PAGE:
Lukewarm Support for Base

Foreign opinion is mixed in response to a proposed Chinese naval base abroad.

2010-01-11
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By Michael Lelyveld

BOSTON—China has drawn mixed reactions to a proposal for a foreign base to support naval operations amid concerns about the country’s growing military power.

The idea for China’s first overseas base was floated by retired Admiral Yin Zhuo, a frequent military commentator, in a state radio interview.

It was published Dec. 30 by the Defense Ministry Web site.

Yin called for a “relatively stable, relatively solid base for resupply and repair” of Chinese warships operating in the Gulf of Aden as part of international anti-piracy patrols off the African coast.

The proposal follows a year of Chinese missions to the region with ships spending up to four months at sea.

While he stressed the advantages, Yin acknowledged concerns about China’s military presence abroad.

Idea ruled out

“I believe that regional countries and countries taking part in the anti-piracy patrols would understand if China established a relatively permanent coastal supply base,” he said.

But on Jan. 1, the Defense Ministry quickly ruled out the idea “for now,” said the official English-language China Daily, citing a faxed statement.

The report quoted cautionary reactions from the international press.

Bonnie Glaser, senior fellow in China studies at the Center for Strategic and International Studies in Washington, said the episode reflects China’s debate about how to protect its growing interests and a bid to gauge responses to military expansion.

“That explains why you’re seeing some of these ideas being introduced in the press, and they may be trial balloons to get a sense as to how other countries might respond to efforts by China to gain base access overseas,” Glaser said.

Even a supply base would represent a departure for Chinese policy, which promotes commerce but largely avoids military commitments.

China Daily cited a BBC comment that Chinese navy ships previously sailed to the Gulf of Aden during the Ming Dynasty (1368-1644).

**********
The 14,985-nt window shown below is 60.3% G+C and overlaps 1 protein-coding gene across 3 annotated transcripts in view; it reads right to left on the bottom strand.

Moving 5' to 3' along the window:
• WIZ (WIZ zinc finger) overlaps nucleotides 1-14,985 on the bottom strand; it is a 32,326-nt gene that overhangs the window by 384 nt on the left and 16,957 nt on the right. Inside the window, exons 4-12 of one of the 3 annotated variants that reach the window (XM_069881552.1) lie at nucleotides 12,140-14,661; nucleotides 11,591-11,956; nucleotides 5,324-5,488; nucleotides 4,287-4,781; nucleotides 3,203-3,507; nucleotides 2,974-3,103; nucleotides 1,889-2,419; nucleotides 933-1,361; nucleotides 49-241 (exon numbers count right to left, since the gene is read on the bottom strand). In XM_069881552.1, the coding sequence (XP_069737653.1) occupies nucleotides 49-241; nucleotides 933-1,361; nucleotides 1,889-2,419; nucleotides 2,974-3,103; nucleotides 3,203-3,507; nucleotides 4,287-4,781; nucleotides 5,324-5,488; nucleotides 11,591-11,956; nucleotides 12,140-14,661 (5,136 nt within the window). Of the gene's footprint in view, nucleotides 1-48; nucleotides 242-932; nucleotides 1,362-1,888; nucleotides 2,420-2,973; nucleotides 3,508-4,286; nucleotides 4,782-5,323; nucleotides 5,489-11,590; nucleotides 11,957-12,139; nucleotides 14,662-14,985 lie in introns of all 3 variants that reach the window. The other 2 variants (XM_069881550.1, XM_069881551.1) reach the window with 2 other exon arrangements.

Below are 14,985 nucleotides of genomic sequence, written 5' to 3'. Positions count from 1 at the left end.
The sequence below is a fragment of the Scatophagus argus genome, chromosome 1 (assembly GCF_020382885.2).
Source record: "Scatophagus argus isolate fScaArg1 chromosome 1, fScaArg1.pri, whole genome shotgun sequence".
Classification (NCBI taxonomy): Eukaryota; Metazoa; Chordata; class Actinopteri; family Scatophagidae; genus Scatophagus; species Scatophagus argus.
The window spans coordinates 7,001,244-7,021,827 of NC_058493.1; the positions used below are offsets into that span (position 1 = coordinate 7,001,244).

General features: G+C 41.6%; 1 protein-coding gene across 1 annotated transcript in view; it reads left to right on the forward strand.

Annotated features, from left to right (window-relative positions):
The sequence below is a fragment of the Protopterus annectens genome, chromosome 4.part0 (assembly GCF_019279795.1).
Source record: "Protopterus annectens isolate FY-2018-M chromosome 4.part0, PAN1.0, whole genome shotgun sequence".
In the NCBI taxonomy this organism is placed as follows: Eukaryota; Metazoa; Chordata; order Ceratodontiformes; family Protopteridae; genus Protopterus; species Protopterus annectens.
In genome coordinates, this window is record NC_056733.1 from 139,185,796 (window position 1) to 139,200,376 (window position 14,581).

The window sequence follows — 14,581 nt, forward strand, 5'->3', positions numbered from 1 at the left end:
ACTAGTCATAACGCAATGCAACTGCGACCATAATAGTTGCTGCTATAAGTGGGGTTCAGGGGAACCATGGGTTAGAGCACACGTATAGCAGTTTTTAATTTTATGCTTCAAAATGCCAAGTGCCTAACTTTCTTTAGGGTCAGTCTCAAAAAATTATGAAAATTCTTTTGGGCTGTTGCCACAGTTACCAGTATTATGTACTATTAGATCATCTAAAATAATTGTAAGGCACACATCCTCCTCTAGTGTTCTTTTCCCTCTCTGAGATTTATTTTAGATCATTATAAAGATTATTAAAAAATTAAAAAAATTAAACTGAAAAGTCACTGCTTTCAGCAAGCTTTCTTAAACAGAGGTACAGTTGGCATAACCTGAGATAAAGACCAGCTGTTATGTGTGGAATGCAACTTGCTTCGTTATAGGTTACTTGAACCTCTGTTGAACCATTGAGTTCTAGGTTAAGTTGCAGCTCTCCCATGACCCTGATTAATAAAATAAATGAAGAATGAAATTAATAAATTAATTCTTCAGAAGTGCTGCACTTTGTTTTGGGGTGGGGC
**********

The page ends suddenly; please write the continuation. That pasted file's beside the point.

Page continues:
India, others watch carefully

Glaser said countries including India and bordering nations in the South China Sea are watching to see whether Beijing follows its growing investment interests with extensions of military power.

“I think that the Chinese are well aware of the concern that exists not only in their neighborhood but also in other places like the Indian Ocean about a potential Chinese effort to establish military bases overseas,” she said.

China may seek support facilities for international operations such as anti-piracy patrols and peacekeeping in which the People’s Liberation Army (PLA) takes part.

But even that effort is likely to be slow and gradual because of foreign security concerns, Glaser said.

Adam Segal, senior fellow at the Council on Foreign Relations in New York, said the task of promoting the base idea will be tricky for China.

“They like repeating over and over again that they’re not like other countries, that they’ve never had a base overseas, they’re not expansionist,” said Segal.

“So if they were to make that kind of change, it would take a lot of PR [public relations] work in the international community,” he said.

“I think that’s why you see after the statement by this admiral that the ministry said ‘No, no, no—we’re not doing this.’”

Suez concerns

Although Yin didn’t specify a location for a base near the Gulf of Aden, China’s logical choice may be Sudan, where it has oil investments and influence.

But a military presence in the Red Sea may raise international concerns about traffic through the Suez Canal.

Segal said a Sudan base would also raise U.S. concerns because of past conflicts over terrorism, civil war, and Darfur.

“The United States would certainly be worried not only for strategic reasons, but also politically we have been trying to convince the Chinese that their relationship with Sudan is not good for them and not good for the world,” said Segal.

But China’s growing power and displays of new weapons have created a public expectation that the PLA will someday be used to protect investments and workers overseas, Segal said.

The reaction to Yin’s proposal suggests that Beijing will try to build more international confidence in its intentions.

“The Chinese are going to have their work cut out for them in terms of reassuring other countries that they are not seeking to build power projection capabilities that threaten the interests of others,” Glaser said.

“Other countries have been concerned about China’s emerging economic, political, and military capabilities across the board.”

Edited by Sarah Jackson-Han.

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